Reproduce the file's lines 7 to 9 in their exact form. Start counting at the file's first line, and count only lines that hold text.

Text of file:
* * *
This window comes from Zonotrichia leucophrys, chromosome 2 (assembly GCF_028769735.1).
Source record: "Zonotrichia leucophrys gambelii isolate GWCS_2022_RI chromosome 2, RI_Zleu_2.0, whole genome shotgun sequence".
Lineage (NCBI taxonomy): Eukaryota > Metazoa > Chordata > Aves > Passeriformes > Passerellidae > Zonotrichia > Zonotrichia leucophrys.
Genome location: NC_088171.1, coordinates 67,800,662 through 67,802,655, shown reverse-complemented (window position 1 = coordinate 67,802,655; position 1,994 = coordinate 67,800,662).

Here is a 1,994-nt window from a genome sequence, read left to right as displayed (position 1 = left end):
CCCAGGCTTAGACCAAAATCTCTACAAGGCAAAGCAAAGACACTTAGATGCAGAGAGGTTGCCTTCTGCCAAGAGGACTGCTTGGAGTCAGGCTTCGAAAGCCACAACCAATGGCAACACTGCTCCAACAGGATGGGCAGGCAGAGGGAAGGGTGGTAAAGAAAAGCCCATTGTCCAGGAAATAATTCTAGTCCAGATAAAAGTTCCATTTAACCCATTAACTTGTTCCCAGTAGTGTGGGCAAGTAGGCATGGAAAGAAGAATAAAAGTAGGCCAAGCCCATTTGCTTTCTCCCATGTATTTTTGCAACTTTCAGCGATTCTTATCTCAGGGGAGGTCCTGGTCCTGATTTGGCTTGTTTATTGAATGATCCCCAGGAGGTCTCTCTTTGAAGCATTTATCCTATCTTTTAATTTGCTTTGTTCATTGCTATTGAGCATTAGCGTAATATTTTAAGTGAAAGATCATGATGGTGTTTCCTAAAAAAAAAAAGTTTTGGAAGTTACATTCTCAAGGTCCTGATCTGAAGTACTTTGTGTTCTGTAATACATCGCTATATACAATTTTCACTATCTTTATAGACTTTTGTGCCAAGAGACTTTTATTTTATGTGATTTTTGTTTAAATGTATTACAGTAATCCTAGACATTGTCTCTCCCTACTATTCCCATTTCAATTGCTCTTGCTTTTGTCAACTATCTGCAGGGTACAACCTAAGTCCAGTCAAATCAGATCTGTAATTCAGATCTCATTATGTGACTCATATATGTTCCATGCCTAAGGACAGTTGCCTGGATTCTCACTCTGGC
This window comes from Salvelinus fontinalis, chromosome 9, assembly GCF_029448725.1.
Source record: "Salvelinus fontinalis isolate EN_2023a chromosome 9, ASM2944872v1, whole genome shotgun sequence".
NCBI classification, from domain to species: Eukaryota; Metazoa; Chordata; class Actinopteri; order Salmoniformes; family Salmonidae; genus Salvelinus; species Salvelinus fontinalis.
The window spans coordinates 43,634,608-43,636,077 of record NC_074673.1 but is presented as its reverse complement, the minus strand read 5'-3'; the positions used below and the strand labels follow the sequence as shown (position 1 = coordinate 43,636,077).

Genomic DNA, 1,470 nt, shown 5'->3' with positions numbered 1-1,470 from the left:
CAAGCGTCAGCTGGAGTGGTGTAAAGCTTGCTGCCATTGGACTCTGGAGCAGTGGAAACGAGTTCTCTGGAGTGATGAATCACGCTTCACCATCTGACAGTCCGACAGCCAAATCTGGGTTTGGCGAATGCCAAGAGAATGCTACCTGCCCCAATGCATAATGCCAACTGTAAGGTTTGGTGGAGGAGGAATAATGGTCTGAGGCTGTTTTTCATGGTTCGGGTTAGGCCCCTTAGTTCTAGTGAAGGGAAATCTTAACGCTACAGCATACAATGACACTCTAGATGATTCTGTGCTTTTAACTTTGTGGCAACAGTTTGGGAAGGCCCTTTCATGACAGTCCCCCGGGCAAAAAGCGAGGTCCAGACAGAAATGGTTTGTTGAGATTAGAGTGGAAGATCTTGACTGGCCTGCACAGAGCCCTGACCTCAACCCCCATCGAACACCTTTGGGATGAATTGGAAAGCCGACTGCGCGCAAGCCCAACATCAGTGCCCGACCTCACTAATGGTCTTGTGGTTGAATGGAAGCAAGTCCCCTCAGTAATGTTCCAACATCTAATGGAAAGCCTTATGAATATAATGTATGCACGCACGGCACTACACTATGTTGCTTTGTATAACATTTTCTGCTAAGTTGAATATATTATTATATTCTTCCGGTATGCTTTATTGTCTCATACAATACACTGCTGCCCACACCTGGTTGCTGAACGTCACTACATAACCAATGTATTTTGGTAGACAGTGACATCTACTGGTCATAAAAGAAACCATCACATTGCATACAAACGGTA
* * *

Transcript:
This window comes from Salvelinus fontinalis, chromosome 9, assembly GCF_029448725.1.
Source record: "Salvelinus fontinalis isolate EN_2023a chromosome 9, ASM2944872v1, whole genome shotgun sequence".
NCBI classification, from domain to species: Eukaryota; Metazoa; Chordata; class Actinopteri; order Salmoniformes; family Salmonidae; genus Salvelinus; species Salvelinus fontinalis.